Back to Shrine

Back to Shrine

Called back? No.

There is no clarion call. No insistence. No dinner bell. No ultimatum.

There is simply an open door. A constant, unconditional welcome. The promise of never being cast away, no matter how much time I spend away.

My shrine cabinet is covered in dust, my tools in need of repurification. But I can always open that cabinet and look upon Their faces, my Netjeru, my family.

They do not accuse. They do not guilt or shame. They will wait without reproach until my next prayer, my next senut, my next offering.

All this jumbled worry is generated and perpetuated by me, not Them. I project human expectations and limitations on Them, then have to remind myself that They are gods. They judge me by how closely I follow ma’at, not by tallying my appearances in shrine. I may be able to disappoint Them, but it will surely take more than a little dust to do so.

It has been six and a half years since I was divined a child of Nebt-het and Hethert-Nut. I know that other Kemetics, other children of other Netjeru, have vastly different and varied relationships with their Parent(s). I have wished, many times, that my Mothers would be more demanding of me. I would like some direction, some request, something to motivate and spur me on.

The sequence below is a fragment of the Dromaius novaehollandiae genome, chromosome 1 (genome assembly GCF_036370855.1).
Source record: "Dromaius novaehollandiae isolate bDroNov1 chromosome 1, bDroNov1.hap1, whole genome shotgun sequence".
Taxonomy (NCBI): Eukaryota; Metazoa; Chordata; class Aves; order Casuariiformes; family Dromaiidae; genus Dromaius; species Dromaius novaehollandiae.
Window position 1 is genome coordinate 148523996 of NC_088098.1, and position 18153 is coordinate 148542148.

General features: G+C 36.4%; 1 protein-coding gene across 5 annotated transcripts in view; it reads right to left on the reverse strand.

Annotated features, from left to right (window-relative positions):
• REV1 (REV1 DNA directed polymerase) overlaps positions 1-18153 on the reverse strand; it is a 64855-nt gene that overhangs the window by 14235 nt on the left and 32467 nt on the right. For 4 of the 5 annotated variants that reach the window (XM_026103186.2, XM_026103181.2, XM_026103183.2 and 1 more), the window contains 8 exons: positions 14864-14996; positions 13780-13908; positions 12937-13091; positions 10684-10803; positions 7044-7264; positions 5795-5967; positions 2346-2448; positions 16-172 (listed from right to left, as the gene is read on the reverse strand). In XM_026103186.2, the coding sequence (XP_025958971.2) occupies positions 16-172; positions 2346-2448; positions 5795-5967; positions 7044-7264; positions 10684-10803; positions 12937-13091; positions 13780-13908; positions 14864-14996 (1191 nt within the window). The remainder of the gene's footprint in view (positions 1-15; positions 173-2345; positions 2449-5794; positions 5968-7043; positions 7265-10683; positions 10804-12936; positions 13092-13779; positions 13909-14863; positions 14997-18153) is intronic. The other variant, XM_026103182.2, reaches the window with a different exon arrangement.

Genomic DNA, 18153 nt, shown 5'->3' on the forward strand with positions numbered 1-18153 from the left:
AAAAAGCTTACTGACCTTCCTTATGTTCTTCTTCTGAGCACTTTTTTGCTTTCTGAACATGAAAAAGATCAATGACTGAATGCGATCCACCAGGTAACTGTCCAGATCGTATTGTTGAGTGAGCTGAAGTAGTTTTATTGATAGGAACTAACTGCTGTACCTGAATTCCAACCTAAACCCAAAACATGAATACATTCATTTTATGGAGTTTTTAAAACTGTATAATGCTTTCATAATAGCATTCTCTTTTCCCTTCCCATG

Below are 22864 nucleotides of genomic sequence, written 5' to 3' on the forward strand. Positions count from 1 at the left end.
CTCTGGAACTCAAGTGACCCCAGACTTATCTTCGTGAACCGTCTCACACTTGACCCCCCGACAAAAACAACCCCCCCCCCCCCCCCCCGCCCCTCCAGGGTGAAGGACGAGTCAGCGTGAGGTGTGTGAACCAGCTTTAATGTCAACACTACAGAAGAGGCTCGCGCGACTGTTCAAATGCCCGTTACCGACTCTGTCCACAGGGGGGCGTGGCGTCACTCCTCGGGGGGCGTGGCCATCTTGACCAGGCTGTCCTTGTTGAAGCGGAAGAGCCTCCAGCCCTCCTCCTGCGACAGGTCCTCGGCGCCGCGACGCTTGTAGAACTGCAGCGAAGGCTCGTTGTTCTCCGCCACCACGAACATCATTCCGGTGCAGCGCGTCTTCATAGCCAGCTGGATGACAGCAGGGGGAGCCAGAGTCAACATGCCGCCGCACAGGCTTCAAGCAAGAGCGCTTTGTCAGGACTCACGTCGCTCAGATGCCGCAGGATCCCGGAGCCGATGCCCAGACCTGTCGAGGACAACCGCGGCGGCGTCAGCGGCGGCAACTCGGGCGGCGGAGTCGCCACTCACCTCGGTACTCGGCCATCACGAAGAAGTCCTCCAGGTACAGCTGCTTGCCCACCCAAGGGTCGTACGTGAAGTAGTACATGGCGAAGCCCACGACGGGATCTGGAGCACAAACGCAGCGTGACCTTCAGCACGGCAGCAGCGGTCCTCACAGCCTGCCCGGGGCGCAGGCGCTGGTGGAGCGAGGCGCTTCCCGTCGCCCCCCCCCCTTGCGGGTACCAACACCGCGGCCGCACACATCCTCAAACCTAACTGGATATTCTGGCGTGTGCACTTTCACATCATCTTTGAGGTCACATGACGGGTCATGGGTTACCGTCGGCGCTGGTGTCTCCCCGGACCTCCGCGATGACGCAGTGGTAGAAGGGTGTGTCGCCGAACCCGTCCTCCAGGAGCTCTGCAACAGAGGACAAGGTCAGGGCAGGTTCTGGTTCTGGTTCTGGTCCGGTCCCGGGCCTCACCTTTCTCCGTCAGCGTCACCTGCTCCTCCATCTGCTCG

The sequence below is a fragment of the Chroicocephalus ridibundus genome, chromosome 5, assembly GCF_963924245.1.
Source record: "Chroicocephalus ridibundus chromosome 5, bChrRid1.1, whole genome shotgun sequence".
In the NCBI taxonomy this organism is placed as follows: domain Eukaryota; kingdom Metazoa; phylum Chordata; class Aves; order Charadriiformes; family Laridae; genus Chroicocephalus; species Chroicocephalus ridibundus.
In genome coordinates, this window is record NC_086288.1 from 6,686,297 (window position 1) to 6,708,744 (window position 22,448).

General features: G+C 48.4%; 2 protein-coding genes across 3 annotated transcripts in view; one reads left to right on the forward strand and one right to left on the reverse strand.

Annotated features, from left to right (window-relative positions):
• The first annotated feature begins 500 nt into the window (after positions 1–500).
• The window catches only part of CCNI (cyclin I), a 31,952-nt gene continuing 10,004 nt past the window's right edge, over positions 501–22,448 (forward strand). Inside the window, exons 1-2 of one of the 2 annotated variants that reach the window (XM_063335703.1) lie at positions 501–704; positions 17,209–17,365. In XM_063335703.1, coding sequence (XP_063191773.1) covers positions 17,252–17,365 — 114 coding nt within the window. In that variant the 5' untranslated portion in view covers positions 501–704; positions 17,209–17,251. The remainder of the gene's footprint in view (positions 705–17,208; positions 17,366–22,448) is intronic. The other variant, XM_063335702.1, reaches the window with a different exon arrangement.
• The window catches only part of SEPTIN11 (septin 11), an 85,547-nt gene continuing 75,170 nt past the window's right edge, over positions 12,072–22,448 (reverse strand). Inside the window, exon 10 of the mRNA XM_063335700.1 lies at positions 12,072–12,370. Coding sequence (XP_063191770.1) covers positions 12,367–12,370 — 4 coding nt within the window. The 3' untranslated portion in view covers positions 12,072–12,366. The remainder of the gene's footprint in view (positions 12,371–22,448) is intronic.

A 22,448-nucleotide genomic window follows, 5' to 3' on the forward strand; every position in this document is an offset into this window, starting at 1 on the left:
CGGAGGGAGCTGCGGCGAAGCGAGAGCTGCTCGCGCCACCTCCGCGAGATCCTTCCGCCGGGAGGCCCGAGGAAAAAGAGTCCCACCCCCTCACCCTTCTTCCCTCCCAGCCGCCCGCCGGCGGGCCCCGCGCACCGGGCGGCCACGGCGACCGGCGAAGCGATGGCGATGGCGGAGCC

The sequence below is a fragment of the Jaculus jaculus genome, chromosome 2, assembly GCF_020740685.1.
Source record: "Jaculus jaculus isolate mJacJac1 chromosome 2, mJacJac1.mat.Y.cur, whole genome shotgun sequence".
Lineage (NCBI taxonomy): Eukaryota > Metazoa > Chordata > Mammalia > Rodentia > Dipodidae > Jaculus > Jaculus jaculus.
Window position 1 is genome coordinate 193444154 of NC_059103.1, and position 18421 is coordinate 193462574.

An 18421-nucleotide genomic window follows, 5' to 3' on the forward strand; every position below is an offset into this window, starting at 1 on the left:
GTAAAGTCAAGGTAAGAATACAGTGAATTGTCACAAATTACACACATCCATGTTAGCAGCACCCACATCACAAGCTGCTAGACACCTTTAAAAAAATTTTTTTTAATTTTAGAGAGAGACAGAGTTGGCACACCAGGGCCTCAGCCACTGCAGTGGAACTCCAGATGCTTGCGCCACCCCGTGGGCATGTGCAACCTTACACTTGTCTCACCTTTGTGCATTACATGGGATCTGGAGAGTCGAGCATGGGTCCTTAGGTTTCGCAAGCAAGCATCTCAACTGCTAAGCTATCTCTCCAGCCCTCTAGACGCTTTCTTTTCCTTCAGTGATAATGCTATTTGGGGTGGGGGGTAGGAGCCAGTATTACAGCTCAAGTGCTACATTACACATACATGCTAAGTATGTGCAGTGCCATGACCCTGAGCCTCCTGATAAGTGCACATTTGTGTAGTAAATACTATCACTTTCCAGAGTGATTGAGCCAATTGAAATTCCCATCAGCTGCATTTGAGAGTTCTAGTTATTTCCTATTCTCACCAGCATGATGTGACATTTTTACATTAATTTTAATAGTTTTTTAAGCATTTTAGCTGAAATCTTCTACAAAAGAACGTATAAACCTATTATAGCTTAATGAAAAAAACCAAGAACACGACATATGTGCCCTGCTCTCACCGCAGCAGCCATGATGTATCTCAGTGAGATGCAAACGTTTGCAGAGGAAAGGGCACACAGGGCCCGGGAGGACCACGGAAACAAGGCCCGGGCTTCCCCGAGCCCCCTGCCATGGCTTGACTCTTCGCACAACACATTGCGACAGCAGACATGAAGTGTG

But that’s not how my Mothers are with me. They are love and support and patience, holding the space and sparking ideas, always willing to walk with me but never controlling my direction. Any pressure I feel is mine; any guilt I feel is mine; any path I choose is mine.

This is a festival day for Nebt-het, my Mother. I bring Her fruit and drink, water and flame, smoke and song. I bring Her my presence and attention, my work within ma’at, and all the love I have to give.

The cabinet is open. There is no dust.

Dua Nebt-het!